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Chinese city scraps family consent for body donation

China-city-ISC Beijing, Apr 5 (PTI) Faced with severe shortage of cadavers in medical schools, a major city in China has passed a new regulation to allow body donors to bypass the mandatory family consent provision in the law.

The southern city of Guangzhou, capital of Guangdong Province, has amended the previous regulation which required consent from all direct relatives before a body was donated, Ouyang Binghui, vice head of the Red Cross Society of Guangzhou.

“The new rule states clearly that a donor can decide about his own body,” Ouyang was quoted as saying by the state-run Xinhua news agency.

The family consent provision, which has been adopted in a number of Chinese cities, is thought to have led to many failed donations as tradition-minded family members have vetoed the wishes of deceased donors.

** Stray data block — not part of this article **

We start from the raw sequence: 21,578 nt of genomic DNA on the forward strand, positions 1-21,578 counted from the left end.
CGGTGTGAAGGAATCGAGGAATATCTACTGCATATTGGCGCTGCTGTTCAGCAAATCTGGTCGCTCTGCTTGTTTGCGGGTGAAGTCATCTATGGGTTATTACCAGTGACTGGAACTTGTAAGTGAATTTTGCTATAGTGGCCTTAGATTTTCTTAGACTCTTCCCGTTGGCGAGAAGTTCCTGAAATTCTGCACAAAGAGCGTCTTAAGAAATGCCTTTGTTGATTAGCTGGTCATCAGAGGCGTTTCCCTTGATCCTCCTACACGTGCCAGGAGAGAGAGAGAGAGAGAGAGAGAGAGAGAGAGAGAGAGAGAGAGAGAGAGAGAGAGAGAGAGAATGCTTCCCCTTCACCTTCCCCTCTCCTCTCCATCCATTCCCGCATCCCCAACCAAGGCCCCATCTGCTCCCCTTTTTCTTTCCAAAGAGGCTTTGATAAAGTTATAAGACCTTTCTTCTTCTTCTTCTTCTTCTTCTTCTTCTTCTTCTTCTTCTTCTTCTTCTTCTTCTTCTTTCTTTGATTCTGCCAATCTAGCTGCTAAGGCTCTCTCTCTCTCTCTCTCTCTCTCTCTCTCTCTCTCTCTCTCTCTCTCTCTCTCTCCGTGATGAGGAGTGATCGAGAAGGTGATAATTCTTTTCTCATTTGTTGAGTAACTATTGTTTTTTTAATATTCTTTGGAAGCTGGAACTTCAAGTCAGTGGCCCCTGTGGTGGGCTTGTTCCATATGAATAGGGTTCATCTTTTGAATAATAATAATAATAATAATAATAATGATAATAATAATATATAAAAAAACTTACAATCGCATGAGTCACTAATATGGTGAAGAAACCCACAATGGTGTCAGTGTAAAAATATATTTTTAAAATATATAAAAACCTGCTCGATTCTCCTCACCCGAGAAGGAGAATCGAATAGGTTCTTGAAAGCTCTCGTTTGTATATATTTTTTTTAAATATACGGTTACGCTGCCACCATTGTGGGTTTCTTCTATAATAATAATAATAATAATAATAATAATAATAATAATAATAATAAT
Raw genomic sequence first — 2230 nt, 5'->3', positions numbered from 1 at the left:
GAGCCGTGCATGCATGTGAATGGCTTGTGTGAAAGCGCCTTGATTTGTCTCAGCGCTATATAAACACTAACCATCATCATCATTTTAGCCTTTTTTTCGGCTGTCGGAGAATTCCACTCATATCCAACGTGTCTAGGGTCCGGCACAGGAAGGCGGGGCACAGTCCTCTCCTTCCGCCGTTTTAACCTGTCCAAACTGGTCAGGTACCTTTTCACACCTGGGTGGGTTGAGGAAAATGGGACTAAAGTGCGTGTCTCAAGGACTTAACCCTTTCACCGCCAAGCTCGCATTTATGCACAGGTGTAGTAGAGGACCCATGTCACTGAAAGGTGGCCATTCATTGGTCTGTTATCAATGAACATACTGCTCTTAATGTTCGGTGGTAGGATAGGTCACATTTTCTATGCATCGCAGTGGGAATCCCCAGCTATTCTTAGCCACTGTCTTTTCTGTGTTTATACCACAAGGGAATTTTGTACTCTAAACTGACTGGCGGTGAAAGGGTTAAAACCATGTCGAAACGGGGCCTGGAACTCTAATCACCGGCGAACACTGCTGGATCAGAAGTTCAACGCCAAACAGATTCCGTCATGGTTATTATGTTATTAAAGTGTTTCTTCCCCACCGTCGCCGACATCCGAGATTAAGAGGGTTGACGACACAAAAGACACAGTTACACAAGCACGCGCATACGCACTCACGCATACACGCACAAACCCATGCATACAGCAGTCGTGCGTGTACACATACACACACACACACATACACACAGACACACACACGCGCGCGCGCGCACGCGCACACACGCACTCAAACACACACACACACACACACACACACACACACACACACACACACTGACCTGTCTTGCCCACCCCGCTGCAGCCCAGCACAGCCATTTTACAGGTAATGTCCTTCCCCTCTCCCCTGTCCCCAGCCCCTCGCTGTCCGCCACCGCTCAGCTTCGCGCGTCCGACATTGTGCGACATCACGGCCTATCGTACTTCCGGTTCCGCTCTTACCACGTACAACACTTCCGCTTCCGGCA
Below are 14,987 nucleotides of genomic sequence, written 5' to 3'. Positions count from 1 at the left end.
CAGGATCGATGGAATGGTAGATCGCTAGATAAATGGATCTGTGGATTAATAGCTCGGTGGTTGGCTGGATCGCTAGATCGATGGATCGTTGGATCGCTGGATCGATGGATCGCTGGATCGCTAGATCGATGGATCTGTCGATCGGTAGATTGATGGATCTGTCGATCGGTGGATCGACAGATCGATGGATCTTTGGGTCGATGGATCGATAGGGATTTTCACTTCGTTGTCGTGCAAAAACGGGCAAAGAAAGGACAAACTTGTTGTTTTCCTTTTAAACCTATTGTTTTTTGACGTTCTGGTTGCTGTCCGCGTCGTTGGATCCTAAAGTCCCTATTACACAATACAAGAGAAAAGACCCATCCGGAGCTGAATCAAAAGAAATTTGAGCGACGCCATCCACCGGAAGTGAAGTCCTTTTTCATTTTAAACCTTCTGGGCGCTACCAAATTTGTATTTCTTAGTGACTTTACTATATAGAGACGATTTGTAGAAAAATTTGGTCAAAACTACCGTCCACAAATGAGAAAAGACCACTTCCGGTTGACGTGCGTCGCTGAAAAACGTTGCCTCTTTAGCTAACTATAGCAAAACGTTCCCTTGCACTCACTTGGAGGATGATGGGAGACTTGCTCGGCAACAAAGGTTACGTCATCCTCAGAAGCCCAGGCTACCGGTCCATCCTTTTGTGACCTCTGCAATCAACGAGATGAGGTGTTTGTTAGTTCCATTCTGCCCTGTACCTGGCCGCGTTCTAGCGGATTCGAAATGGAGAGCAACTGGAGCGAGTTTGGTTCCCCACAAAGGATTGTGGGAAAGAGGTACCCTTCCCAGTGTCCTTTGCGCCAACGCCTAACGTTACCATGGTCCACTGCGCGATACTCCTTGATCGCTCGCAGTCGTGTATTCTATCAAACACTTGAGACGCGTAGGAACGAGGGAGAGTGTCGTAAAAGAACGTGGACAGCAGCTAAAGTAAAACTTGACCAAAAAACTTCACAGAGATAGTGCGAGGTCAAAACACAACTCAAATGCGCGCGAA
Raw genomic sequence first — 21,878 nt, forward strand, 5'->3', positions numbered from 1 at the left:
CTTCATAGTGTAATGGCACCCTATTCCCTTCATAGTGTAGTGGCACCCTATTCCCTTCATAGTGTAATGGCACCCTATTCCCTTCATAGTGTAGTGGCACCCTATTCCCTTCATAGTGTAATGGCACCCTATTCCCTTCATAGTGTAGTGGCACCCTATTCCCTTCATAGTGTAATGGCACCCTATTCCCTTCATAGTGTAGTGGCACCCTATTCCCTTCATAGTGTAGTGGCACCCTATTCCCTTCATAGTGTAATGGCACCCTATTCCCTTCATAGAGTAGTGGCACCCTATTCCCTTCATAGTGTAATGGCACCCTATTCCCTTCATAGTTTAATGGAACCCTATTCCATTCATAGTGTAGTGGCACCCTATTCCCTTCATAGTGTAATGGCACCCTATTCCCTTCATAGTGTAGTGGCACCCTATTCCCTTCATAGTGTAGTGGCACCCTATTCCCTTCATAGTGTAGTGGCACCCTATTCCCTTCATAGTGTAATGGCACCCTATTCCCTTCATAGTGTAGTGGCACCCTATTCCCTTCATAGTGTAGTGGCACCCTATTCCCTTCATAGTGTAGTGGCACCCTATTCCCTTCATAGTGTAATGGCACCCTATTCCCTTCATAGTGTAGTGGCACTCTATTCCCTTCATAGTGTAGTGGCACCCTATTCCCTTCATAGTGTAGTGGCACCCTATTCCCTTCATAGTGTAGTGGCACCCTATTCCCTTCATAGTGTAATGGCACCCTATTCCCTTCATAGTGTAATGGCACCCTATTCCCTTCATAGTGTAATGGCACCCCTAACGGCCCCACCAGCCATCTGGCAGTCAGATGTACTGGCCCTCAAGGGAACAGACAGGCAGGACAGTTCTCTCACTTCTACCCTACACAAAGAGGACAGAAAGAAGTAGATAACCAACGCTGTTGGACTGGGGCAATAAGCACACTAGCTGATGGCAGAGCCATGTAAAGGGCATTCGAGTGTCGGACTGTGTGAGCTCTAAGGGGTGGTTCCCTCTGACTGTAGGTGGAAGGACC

The latest regulation also allows institutions, including nursing homes and residents’ committees, to donate the bodies of elderly people who have decided to donate and have no children or spouse to carry out their wishes after death.

The traditional belief that one’s body must remain complete after death has long hampered organ and body donations in China.

Many Chinese medical students complain that they have little or no experience working on cadavers in university due to a lack of donated bodies.

China has banned the harvesting of transplant?organs?from executed?prisoners?on mandating all hospitals stop using organs from death-row?prisoners.

Ahead of the ban, China also removed a number of economic offences from the category of death sentence as part of its judicial reforms which brought down the number of executions.

Voluntary donation from Chinese citizens has become the major source of?organs?for transplantation, accounting for 80 per cent of the total donated?organs?in 2014.

Statistics show that nearly 1,000 body parts were donated by about 380 citizens in the first two months this year, an increase of 50 per cent compared to the same period in 2014.